For us this is an exciting time. Finally launching validates everything we’ve been working on all these years, but this isn’t crossing the finish line, it’s more like crossing the starting line. We plan to use Kickstarter again to fund our next production run of the Active Commute bag in summer 2019, and meanwhile we’ll be working with Idea Reality to put our innovative technology into a 70litre backpack for trekkers and travellers.
The bag has also won an award! Can you tell us more about this experience?
This was great actually. Idea Reality put this design forward for the CreativePool Design awards in 2018. It's a very prestigious award and I must say, I wasn’t expecting much to come of it. However we were delighted to take Gold place in the Industrial/Product category! A really great night, surrounded by some huge names in design, and it was great to have our product recognized for its innovative design by some really big names in the industry. However confident you pretend to be, that sort of accreditation really helps to think we must be doing something right.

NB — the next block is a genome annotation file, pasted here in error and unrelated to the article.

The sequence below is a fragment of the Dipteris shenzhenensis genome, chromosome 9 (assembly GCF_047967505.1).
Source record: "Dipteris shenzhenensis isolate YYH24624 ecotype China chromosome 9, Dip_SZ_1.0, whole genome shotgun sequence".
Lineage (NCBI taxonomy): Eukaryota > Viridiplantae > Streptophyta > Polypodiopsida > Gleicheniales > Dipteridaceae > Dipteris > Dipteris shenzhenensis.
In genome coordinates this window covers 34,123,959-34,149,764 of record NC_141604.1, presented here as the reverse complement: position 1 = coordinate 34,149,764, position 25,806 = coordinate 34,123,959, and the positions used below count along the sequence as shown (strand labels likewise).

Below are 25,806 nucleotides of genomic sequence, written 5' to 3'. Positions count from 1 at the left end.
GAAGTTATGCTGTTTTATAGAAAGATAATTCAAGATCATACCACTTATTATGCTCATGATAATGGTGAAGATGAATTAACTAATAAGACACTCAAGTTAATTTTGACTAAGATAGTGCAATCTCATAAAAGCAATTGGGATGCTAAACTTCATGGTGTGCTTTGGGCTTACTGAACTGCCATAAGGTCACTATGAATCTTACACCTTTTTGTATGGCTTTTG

We think Motionlab is a truly innovative product and it seems that there could be many more applications for this technology. What do you have on your sleeve for the future?
We cut our teeth on the Motionlab Active Commute bag because it satisfied a very relevant, niche community of people wanting a more comfortable way to commute to work and fit in their exercise at the same time. However, we’re really excited about the broader opportunities for this technology. It can be applied to any load carried on your back and we’re currently looking at the big 70 liter bag for trekking and military use.
After that I’m excited about developing our product range to a skiing and snowboarding bag, a climbing bag, a baby carrier, schoolbags, MTB bags, and anything else you can think of. We’re even discussing how we could help firefighters with their need to carry heavy breathing apparatus without constraining their movement. If you think of a sport or activity where carrying a load more comfortably, with greater stability and freedom of movement counts, and avoiding damage to your back and shoulders then drop us an email at email@example.com and let us know.
Read about the project plan and design challenges along the way!